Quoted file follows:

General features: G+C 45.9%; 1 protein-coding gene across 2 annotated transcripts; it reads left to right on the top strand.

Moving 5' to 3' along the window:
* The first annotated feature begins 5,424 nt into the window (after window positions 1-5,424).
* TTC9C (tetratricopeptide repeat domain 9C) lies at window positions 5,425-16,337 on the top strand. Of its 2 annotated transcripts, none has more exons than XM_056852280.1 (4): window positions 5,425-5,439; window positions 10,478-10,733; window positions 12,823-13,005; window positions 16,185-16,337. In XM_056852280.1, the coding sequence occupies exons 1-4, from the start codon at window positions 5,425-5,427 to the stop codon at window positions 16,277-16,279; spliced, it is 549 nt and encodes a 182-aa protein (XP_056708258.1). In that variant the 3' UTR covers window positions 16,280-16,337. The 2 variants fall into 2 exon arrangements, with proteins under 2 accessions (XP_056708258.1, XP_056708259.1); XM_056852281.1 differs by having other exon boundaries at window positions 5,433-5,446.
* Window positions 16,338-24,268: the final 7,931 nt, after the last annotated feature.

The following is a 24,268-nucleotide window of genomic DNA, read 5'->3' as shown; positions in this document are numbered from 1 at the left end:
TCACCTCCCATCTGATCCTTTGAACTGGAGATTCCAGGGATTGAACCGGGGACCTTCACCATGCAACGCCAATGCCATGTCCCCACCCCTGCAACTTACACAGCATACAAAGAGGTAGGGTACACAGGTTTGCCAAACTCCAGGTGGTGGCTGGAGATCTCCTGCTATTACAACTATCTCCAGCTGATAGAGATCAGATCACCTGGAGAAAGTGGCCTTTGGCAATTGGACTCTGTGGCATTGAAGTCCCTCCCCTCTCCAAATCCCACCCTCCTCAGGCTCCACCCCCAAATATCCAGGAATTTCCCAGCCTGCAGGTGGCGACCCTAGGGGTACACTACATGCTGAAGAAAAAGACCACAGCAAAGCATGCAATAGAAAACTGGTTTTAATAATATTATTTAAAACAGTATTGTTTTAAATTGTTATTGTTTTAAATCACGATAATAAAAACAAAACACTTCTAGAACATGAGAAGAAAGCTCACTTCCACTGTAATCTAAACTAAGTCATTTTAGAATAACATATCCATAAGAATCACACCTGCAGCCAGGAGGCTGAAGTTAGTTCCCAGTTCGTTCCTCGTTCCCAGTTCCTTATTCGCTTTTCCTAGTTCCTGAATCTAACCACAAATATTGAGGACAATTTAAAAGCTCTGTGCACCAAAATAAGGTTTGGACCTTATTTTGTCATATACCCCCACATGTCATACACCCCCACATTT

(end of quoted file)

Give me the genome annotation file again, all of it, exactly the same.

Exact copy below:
General features: G+C 45.9%; 1 protein-coding gene across 2 annotated transcripts; it reads left to right on the top strand.

Moving 5' to 3' along the window:
* The first annotated feature begins 5,424 nt into the window (after window positions 1-5,424).
* TTC9C (tetratricopeptide repeat domain 9C) lies at window positions 5,425-16,337 on the top strand. Of its 2 annotated transcripts, none has more exons than XM_056852280.1 (4): window positions 5,425-5,439; window positions 10,478-10,733; window positions 12,823-13,005; window positions 16,185-16,337. In XM_056852280.1, the coding sequence occupies exons 1-4, from the start codon at window positions 5,425-5,427 to the stop codon at window positions 16,277-16,279; spliced, it is 549 nt and encodes a 182-aa protein (XP_056708258.1). In that variant the 3' UTR covers window positions 16,280-16,337. The 2 variants fall into 2 exon arrangements, with proteins under 2 accessions (XP_056708258.1, XP_056708259.1); XM_056852281.1 differs by having other exon boundaries at window positions 5,433-5,446.
* Window positions 16,338-24,268: the final 7,931 nt, after the last annotated feature.

The following is a 24,268-nucleotide window of genomic DNA, read 5'->3' as shown; positions in this document are numbered from 1 at the left end:
TCACCTCCCATCTGATCCTTTGAACTGGAGATTCCAGGGATTGAACCGGGGACCTTCACCATGCAACGCCAATGCCATGTCCCCACCCCTGCAACTTACACAGCATACAAAGAGGTAGGGTACACAGGTTTGCCAAACTCCAGGTGGTGGCTGGAGATCTCCTGCTATTACAACTATCTCCAGCTGATAGAGATCAGATCACCTGGAGAAAGTGGCCTTTGGCAATTGGACTCTGTGGCATTGAAGTCCCTCCCCTCTCCAAATCCCACCCTCCTCAGGCTCCACCCCCAAATATCCAGGAATTTCCCAGCCTGCAGGTGGCGACCCTAGGGGTACACTACATGCTGAAGAAAAAGACCACAGCAAAGCATGCAATAGAAAACTGGTTTTAATAATATTATTTAAAACAGTATTGTTTTAAATTGTTATTGTTTTAAATCACGATAATAAAAACAAAACACTTCTAGAACATGAGAAGAAAGCTCACTTCCACTGTAATCTAAACTAAGTCATTTTAGAATAACATATCCATAAGAATCACACCTGCAGCCAGGAGGCTGAAGTTAGTTCCCAGTTCGTTCCTCGTTCCCAGTTCCTTATTCGCTTTTCCTAGTTCCTGAATCTAACCACAAATATTGAGGACAATTTAAAAGCTCTGTGCACCAAAATAAGGTTTGGACCTTATTTTGTCATATACCCCCACATGTCATACACCCCCACATTT